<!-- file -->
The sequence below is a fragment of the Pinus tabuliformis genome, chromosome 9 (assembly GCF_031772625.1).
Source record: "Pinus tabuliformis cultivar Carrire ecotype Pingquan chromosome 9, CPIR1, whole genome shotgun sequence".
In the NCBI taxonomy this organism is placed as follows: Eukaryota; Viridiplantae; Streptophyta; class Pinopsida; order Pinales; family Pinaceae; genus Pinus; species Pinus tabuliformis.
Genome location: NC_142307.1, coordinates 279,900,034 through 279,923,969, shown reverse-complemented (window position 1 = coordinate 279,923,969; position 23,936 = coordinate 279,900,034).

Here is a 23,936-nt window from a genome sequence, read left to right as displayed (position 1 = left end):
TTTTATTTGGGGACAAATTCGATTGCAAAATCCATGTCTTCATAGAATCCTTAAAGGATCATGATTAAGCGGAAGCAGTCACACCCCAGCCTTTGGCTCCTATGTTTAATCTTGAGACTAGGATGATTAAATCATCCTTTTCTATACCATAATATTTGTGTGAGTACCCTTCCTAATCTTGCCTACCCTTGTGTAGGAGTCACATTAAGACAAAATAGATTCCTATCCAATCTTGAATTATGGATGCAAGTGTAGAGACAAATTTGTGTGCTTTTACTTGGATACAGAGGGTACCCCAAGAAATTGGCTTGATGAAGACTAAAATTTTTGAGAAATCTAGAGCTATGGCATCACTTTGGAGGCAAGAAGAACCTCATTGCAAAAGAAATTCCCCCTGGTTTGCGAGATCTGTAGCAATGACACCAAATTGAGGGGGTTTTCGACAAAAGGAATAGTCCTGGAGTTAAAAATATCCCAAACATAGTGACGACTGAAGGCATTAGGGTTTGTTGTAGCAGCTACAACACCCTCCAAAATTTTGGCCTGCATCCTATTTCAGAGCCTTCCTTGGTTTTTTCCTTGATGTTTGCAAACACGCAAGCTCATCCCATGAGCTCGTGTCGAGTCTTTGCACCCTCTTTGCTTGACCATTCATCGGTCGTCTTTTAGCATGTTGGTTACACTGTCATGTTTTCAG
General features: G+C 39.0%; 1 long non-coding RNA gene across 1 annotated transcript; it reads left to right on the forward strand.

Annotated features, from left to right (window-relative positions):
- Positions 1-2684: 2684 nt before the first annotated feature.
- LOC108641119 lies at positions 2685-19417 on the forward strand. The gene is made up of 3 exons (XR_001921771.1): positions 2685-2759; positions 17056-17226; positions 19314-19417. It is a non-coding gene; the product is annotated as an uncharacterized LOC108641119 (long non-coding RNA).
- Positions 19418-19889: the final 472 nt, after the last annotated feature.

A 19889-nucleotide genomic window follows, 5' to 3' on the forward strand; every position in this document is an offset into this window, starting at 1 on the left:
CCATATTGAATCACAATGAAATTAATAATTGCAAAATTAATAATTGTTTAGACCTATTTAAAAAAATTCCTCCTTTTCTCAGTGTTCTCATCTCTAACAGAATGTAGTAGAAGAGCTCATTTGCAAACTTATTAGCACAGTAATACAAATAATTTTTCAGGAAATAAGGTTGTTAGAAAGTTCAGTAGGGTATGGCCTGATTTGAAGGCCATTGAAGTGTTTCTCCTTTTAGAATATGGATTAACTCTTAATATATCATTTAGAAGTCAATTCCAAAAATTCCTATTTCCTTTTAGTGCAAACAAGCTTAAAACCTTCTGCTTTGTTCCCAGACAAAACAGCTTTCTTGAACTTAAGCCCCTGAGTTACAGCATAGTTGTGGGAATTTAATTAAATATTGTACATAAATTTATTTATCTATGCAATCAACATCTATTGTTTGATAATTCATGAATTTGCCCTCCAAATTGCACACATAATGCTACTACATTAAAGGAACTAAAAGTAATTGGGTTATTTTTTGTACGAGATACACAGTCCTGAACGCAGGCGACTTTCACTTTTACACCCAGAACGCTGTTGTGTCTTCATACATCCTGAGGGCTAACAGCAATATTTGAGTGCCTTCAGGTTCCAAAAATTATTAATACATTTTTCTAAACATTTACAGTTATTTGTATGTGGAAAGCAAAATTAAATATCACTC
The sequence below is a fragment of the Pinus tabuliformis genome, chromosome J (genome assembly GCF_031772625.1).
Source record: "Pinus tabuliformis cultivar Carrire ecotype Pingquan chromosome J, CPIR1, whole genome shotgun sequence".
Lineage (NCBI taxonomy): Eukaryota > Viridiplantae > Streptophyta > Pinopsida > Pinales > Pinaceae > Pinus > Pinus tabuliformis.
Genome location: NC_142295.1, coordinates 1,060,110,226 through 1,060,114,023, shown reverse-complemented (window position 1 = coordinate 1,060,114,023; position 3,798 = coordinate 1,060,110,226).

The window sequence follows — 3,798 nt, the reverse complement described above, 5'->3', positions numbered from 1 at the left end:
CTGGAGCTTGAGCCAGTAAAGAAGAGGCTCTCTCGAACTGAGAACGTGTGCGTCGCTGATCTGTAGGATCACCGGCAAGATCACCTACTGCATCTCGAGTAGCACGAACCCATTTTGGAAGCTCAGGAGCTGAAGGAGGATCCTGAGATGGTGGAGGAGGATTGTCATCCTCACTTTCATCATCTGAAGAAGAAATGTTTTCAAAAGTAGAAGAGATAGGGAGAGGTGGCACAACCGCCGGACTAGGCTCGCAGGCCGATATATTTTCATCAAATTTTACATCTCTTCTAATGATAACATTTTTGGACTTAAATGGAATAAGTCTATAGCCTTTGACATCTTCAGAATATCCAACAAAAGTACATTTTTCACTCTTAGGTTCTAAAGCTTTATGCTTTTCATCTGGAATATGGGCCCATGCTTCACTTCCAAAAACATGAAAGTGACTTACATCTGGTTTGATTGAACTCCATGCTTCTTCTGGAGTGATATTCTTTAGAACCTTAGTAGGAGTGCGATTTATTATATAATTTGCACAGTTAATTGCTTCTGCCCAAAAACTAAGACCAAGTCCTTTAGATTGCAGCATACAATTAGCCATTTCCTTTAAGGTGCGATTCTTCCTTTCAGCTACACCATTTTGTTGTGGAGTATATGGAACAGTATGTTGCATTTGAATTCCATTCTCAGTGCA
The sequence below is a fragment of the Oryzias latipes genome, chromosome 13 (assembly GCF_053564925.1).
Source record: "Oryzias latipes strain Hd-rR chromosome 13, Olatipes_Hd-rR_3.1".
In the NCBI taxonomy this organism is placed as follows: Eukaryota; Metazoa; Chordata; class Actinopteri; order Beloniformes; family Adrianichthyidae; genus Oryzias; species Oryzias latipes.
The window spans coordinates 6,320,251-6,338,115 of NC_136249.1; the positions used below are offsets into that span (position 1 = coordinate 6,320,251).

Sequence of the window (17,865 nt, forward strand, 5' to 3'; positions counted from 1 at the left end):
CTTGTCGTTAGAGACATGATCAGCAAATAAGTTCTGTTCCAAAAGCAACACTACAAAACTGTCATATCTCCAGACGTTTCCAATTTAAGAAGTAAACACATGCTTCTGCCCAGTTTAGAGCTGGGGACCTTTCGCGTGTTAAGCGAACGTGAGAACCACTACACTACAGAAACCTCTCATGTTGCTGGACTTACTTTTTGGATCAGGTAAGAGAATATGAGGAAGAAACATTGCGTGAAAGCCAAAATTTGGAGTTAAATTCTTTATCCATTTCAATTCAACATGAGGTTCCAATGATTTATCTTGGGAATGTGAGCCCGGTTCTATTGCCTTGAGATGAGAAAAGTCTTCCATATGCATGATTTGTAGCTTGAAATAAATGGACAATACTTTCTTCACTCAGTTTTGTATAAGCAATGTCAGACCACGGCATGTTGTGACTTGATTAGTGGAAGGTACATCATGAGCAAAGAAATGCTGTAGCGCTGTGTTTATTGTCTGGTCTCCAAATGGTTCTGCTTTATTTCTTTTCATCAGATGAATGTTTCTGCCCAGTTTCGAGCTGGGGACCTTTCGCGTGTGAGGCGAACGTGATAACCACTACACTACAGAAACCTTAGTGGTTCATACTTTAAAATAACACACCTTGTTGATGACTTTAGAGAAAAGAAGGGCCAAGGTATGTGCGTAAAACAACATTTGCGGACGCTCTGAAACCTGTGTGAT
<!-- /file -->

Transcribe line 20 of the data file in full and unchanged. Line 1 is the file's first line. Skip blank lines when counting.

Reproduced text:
The sequence below is a fragment of the Oryzias latipes genome, chromosome 13 (assembly GCF_053564925.1).